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HAVING a baby is one of the best times in life, but giving birth can often leave mums a little worse for wear.
Westmead Hospital midwives are using a practice that reduces the chance of sphincter injuries.
Pelvic Floor Unit director Dr Jenny King set about finding why the injury was on the increase.
Her research led her to Finland, where the opposite was the case.
“We have educated our midwives on the Finns’ practice, which has seen these birthing injuries reduce by 35 per cent over the past 12 months,” Dr King said. WHILE blood transfusions can be life-saving, clinicians at Westmead Hospital have found ways to reduce the need.
The hospital has instituted practices to minimise the procedure in its cardiac surgical unit.
Westmead Hospital perfusionist Rona Steel said: “Procedures are utilised that do not dilute patients’ haemoglobin, and minimise post-operative blood loss. We also get a clotting profile of the patient.
“In just five months, we have reduced transfusions by 46 per cent and the practices are being rolled out across other disciplines.” PATIENTS are the beneficiaries of a workplace redesign in the Rehabilitation, Aged Care and Stroke Service at Blacktown, Mt Druitt hospitals. Allied Health, which includes speech pathology, occupational therapy and physiotherapy, are critical to the recovery and quality of life of stroke and aged care patients.
As our population ages the waiting lists for allied health services grows.
Claire Ibrahim, senior occupational therapist at Blacktown, Mt Druitt hospitals reviewed the allied health assistant workforce to discover they could do much more. KEEPING a newborn baby warm is paramount, but when the infant arrives prematurely it becomes critical.
Ann-Maree Padernia, clinical nurse educator in Westmead Hospital’s Neonatal Intensive Care Unit (NICU), has devised new practices to keep these tiny bubs at the optimum temperature of between 36.5C and 37.5C.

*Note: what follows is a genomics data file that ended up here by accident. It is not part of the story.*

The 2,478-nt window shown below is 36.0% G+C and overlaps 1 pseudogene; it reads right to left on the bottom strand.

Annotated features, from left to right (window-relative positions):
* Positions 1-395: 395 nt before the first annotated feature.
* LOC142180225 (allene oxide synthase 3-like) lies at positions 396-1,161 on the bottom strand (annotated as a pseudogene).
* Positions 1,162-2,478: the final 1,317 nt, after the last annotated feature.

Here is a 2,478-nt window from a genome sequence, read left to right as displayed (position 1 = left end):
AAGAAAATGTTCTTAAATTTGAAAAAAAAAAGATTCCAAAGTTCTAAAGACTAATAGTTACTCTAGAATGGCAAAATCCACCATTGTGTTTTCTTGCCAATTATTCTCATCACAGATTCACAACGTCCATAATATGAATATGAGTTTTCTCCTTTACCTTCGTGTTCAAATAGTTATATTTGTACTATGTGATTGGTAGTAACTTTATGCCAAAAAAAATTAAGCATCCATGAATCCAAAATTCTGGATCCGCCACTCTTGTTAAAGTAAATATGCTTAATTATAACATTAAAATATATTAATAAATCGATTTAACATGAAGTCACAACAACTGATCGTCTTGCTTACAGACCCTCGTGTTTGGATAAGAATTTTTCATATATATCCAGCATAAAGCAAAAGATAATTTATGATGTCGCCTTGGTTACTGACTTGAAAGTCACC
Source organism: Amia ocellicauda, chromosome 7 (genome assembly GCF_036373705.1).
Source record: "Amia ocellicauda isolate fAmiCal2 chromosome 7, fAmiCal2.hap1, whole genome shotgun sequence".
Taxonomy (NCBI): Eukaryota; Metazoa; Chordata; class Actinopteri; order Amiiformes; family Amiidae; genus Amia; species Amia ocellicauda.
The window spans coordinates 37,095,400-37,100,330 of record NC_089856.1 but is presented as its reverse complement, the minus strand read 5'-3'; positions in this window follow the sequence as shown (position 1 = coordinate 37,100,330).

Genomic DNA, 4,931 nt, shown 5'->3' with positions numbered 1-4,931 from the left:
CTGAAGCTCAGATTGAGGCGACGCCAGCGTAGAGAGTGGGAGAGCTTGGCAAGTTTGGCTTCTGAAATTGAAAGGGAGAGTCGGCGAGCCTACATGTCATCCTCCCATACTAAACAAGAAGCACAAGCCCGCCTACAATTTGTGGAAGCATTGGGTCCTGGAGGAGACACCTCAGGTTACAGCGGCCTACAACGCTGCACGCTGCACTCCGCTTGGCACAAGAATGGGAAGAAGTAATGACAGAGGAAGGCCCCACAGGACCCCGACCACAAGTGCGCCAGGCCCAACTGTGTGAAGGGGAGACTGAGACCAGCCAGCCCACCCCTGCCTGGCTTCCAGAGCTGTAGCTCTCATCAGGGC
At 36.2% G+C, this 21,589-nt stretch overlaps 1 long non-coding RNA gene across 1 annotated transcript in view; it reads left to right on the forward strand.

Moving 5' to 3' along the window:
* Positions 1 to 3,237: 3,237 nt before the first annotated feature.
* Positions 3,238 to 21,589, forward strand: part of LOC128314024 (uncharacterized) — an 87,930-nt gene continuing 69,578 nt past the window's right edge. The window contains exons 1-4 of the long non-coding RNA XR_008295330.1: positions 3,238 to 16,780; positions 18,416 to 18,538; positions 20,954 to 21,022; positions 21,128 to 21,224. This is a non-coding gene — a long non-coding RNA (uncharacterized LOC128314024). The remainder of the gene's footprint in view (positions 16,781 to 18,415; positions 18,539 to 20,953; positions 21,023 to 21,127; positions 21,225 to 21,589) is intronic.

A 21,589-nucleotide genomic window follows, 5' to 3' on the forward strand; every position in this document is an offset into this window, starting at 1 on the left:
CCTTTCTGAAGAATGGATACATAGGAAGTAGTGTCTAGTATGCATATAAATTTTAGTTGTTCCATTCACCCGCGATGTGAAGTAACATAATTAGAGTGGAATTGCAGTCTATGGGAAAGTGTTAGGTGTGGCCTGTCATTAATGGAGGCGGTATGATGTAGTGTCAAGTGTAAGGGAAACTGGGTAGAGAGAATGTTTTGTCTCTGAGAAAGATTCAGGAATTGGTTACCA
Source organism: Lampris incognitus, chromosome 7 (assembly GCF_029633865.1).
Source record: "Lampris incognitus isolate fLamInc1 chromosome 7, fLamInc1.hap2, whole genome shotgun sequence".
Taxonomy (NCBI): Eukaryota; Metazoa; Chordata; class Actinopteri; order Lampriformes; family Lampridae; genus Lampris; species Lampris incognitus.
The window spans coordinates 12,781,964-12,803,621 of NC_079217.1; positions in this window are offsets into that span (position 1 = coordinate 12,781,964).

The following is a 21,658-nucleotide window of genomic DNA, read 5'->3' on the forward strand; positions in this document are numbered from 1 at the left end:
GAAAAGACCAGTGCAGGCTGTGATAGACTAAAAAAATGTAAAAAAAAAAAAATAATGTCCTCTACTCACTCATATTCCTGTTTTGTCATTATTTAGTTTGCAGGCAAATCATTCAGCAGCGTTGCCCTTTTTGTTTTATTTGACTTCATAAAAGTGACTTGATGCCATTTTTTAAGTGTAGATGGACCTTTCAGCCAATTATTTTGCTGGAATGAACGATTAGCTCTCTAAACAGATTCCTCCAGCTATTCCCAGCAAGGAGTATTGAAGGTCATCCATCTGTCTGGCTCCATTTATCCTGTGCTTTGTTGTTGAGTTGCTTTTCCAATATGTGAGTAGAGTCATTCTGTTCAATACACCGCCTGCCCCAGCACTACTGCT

“Strategies developed to maintain thermal stability include a new method of wrapping the babies in polyethylene so they can still be examined without heat loss,” Ms Padernia said. WESTMEAD Hospital’s senior pharmacist Tony Lai and his team are educating doctors on the use of broad-spectrum antimicrobials so patients don’t become susceptible to infections in hospital.
Antimicrobials kill microorganisms or keep them from multiplying or growing.
They are most commonly used to prevent or treat disease or infections due to microorganisms.
“By using a narrowspectrum antimicrobial, we are targeting the infection without compromising the patient’s immune system against other bugs,” Mr Lai said. BLACKTOWN Hospital has taken the lead with a hospital-wide medication documentation program that paves the way for electronic prescribing.
The project staff developed improvements to drug documentation with a focus on admission and discharge.
Electronic medication management improvement pharmacist Annie Chong said the system aimed to remove barriers to identifying accurate medication histories and improve a patient’s understanding of their drugs.
The fix included providing more information to emergency departments. ONE of the biggest challenges in Westmead Hospital’s Neuroscience Unit is watching for patients who may fall.
Clinical nurse consultant Diane Lear said the nature of the patient’s injury or illness makes them prone to falling and potentially further injury.
“We had more than 2000 admissions last year,” Diane said.
To reduce the likelihood of toppling over, staff assess patients weekly.
They have also allocated a special room with beds that can be lowered to the ground with concave mattresses and the room is staffed by a nurse 24/7.